The level of activity at the Soufriere Hills volcano during the night has continued at about the same relatively high level seen since the evening of Saturday 20 July. It is still dominated by periods of near-continuous small- to moderate-sized rockfalls, mainly from the unstable eastern and northeastern flanks of the lava dome. Some of the more persistent rockfall signals may have been associated with very small pyroclastic flows, most probably in the upper Tar River Valley area, and small ash clouds which would have been blown on the wind towards the west. Several small volcano-tectonic earthquakes, long-period and hybrid events were also recorded.
The visibility was very poor during the early morning, with most of the volcano covered by low cloud and haze.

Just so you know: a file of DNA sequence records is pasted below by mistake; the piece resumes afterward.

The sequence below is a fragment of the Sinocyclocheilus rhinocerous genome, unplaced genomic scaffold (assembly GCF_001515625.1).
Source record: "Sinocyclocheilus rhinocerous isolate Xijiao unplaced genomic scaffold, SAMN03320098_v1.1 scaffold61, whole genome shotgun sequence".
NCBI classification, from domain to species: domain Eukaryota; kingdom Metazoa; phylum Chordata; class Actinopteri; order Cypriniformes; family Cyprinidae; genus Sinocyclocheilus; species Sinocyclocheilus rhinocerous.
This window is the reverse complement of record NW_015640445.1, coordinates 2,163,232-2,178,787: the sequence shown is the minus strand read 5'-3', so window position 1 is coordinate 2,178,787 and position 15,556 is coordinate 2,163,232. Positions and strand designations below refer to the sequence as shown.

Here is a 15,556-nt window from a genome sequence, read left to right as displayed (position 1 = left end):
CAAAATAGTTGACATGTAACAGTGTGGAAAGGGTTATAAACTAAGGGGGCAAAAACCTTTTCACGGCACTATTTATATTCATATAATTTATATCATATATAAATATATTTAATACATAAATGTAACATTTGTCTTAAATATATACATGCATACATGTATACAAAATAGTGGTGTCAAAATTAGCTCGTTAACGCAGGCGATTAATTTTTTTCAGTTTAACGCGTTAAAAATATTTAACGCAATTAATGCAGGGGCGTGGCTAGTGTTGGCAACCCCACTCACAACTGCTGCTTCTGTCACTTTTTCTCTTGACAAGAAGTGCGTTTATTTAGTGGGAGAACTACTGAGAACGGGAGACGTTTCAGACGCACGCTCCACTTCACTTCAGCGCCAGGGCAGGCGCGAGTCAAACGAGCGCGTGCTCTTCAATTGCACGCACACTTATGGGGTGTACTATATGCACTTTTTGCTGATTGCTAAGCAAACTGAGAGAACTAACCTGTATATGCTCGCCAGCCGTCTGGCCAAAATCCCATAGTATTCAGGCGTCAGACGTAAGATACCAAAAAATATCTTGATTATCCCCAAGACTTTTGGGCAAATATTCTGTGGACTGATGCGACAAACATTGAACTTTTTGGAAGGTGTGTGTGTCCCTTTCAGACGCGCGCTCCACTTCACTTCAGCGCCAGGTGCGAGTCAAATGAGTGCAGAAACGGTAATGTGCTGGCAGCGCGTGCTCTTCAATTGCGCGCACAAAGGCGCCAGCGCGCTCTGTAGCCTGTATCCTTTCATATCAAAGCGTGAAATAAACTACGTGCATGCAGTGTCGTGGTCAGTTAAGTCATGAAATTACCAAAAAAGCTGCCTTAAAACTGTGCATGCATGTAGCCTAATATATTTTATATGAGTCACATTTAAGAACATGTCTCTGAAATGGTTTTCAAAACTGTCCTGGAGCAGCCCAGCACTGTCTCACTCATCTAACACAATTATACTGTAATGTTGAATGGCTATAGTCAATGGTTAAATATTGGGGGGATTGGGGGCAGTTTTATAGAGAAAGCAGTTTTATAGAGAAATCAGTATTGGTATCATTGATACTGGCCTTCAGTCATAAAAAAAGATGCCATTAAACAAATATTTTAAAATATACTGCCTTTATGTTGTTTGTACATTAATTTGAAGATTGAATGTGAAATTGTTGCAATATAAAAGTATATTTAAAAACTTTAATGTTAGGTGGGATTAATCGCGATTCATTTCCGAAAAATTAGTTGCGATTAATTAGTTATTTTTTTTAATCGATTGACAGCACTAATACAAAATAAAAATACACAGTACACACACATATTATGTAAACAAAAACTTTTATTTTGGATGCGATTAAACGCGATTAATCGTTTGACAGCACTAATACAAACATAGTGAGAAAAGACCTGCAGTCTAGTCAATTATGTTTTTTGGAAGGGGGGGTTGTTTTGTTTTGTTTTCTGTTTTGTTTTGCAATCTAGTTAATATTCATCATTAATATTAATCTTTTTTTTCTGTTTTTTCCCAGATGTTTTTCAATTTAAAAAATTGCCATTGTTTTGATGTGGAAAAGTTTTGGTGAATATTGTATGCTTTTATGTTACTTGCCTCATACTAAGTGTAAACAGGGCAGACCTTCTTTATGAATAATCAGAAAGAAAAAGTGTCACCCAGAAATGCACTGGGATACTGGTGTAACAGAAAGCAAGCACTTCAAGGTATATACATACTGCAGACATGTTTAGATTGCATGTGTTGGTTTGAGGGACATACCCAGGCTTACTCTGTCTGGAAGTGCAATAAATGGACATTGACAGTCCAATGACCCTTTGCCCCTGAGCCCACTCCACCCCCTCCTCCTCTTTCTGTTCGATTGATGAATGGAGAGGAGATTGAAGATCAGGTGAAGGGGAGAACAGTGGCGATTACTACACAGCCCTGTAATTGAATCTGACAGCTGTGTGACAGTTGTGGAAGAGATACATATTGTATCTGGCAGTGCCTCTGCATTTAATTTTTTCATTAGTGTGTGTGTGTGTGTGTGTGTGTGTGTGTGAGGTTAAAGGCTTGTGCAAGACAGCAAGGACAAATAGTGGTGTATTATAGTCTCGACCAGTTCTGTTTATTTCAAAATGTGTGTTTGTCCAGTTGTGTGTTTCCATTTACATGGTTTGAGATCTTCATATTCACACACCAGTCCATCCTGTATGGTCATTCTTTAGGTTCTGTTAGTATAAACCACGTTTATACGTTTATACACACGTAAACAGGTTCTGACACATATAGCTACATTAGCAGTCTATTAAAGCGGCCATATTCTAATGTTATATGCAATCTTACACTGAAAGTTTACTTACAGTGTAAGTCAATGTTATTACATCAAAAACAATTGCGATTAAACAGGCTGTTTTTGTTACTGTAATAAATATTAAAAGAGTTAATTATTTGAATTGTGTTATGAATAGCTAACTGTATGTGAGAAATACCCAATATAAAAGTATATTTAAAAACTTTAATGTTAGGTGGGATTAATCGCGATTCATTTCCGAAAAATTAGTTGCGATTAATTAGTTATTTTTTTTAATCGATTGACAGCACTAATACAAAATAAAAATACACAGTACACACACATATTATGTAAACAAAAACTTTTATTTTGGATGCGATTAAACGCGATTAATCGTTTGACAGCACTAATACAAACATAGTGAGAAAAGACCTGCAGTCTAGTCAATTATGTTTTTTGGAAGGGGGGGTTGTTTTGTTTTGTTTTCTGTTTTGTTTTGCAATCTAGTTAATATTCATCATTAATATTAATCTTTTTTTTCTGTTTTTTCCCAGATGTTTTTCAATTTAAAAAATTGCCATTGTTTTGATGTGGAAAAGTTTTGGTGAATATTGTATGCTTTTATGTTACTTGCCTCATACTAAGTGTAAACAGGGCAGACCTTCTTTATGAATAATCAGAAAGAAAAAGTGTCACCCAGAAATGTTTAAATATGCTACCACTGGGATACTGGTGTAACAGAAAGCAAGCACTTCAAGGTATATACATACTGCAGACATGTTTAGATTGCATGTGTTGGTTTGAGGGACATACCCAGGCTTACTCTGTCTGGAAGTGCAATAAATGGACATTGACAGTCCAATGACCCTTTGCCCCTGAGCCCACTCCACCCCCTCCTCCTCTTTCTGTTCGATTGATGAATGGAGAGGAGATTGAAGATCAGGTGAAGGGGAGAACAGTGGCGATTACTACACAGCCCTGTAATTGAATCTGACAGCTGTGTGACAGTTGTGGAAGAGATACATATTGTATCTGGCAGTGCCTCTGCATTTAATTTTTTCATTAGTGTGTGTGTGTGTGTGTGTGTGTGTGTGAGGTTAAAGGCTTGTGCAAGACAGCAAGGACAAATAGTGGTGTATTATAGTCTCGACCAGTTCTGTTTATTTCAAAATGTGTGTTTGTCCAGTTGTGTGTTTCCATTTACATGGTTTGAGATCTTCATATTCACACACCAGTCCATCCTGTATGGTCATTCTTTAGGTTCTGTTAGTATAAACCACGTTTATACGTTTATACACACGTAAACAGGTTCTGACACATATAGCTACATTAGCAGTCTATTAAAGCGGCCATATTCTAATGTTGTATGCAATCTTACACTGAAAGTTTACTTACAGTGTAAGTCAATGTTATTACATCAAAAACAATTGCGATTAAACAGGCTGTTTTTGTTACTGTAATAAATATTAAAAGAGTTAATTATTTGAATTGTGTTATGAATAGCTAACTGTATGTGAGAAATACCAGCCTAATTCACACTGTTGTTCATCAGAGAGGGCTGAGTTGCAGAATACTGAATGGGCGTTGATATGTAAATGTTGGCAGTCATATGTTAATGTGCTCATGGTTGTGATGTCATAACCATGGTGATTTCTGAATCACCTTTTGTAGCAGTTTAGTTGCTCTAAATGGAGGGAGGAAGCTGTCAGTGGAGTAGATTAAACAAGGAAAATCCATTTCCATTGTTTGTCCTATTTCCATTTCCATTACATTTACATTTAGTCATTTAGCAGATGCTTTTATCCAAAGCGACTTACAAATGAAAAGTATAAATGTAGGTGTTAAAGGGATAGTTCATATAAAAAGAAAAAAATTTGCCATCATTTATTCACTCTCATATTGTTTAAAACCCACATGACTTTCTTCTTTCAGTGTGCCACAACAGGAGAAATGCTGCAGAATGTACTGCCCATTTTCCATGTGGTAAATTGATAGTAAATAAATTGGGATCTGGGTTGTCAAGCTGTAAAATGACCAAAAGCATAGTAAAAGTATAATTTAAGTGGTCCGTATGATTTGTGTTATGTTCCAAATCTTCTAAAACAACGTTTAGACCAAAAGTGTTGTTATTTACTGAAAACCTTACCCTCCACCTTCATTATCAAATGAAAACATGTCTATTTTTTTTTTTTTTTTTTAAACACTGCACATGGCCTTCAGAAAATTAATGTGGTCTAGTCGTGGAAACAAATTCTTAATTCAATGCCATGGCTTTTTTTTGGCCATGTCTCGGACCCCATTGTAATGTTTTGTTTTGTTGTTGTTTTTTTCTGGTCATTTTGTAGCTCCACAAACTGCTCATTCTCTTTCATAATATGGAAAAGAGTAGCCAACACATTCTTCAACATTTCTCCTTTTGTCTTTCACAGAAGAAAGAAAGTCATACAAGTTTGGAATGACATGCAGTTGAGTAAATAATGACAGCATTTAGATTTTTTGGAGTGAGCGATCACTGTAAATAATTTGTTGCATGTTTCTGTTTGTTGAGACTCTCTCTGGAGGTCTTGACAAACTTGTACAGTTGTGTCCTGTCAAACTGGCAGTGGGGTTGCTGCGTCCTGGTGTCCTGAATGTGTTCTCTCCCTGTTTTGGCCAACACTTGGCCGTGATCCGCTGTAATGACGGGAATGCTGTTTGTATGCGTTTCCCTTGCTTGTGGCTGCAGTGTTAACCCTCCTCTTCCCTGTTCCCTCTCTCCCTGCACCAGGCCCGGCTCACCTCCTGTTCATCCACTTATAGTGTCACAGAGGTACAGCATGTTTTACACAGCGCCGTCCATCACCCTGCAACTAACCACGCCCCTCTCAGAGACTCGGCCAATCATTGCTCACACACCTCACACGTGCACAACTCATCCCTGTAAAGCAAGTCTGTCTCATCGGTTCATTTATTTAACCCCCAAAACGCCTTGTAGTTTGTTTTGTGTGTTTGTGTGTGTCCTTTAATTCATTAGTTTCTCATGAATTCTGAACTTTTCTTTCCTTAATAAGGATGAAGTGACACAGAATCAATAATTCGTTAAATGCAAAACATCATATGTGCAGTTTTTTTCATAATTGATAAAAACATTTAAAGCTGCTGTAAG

Dome growth is continuing and therefore the threats posed by the Soufriere Hills Volcano continue at the same or a greater level as over the past several months. The Tar River and Long Ground areas to the east and the upper Fort Ghaut, Gages Village and Upper Amersham areas to the west are still extremely hazardous. People should not enter these areas under any circumstances because they put themselves and others at direct risk of very serious injury or death. People are urged to keep visits to the evacuated zone to a minimum.